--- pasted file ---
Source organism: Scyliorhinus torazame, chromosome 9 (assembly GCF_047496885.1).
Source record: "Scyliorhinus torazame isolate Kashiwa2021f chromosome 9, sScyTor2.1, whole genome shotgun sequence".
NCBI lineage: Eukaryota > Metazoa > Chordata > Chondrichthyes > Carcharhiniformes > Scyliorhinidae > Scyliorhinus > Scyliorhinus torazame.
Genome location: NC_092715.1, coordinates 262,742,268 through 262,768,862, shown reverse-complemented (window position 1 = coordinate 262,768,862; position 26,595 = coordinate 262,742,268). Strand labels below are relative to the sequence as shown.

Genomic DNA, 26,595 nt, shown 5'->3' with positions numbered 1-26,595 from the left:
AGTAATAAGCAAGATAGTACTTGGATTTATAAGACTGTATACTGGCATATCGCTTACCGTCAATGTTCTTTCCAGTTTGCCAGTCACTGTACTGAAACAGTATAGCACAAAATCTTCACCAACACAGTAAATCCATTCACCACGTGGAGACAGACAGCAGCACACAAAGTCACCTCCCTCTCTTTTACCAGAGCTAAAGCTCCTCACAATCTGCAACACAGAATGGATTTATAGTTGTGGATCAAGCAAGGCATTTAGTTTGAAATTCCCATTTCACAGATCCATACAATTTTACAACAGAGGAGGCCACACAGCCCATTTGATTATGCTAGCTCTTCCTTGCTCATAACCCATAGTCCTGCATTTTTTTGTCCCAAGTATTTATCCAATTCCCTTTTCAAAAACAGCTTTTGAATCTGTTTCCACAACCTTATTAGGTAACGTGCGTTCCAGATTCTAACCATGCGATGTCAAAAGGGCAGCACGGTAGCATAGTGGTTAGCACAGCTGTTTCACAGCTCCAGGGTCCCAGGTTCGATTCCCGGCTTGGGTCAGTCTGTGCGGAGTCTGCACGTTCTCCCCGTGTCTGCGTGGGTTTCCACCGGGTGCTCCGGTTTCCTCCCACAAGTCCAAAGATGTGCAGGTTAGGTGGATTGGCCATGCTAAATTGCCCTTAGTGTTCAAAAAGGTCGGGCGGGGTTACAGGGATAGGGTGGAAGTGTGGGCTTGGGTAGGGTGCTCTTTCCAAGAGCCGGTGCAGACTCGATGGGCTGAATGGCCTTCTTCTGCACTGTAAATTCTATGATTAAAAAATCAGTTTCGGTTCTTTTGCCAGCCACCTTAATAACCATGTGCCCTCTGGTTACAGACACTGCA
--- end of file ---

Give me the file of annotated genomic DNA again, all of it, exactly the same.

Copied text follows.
Source organism: Scyliorhinus torazame, chromosome 9 (assembly GCF_047496885.1).
Source record: "Scyliorhinus torazame isolate Kashiwa2021f chromosome 9, sScyTor2.1, whole genome shotgun sequence".
NCBI lineage: Eukaryota > Metazoa > Chordata > Chondrichthyes > Carcharhiniformes > Scyliorhinidae > Scyliorhinus > Scyliorhinus torazame.
Genome location: NC_092715.1, coordinates 262,742,268 through 262,768,862, shown reverse-complemented (window position 1 = coordinate 262,768,862; position 26,595 = coordinate 262,742,268). Strand labels below are relative to the sequence as shown.

Genomic DNA, 26,595 nt, shown 5'->3' with positions numbered 1-26,595 from the left:
AGTAATAAGCAAGATAGTACTTGGATTTATAAGACTGTATACTGGCATATCGCTTACCGTCAATGTTCTTTCCAGTTTGCCAGTCACTGTACTGAAACAGTATAGCACAAAATCTTCACCAACACAGTAAATCCATTCACCACGTGGAGACAGACAGCAGCACACAAAGTCACCTCCCTCTCTTTTACCAGAGCTAAAGCTCCTCACAATCTGCAACACAGAATGGATTTATAGTTGTGGATCAAGCAAGGCATTTAGTTTGAAATTCCCATTTCACAGATCCATACAATTTTACAACAGAGGAGGCCACACAGCCCATTTGATTATGCTAGCTCTTCCTTGCTCATAACCCATAGTCCTGCATTTTTTTGTCCCAAGTATTTATCCAATTCCCTTTTCAAAAACAGCTTTTGAATCTGTTTCCACAACCTTATTAGGTAACGTGCGTTCCAGATTCTAACCATGCGATGTCAAAAGGGCAGCACGGTAGCATAGTGGTTAGCACAGCTGTTTCACAGCTCCAGGGTCCCAGGTTCGATTCCCGGCTTGGGTCAGTCTGTGCGGAGTCTGCACGTTCTCCCCGTGTCTGCGTGGGTTTCCACCGGGTGCTCCGGTTTCCTCCCACAAGTCCAAAGATGTGCAGGTTAGGTGGATTGGCCATGCTAAATTGCCCTTAGTGTTCAAAAAGGTCGGGCGGGGTTACAGGGATAGGGTGGAAGTGTGGGCTTGGGTAGGGTGCTCTTTCCAAGAGCCGGTGCAGACTCGATGGGCTGAATGGCCTTCTTCTGCACTGTAAATTCTATGATTAAAAAATCAGTTTCGGTTCTTTTGCCAGCCACCTTAATAACCATGTGCCCTCTGGTTACAGACACTGCA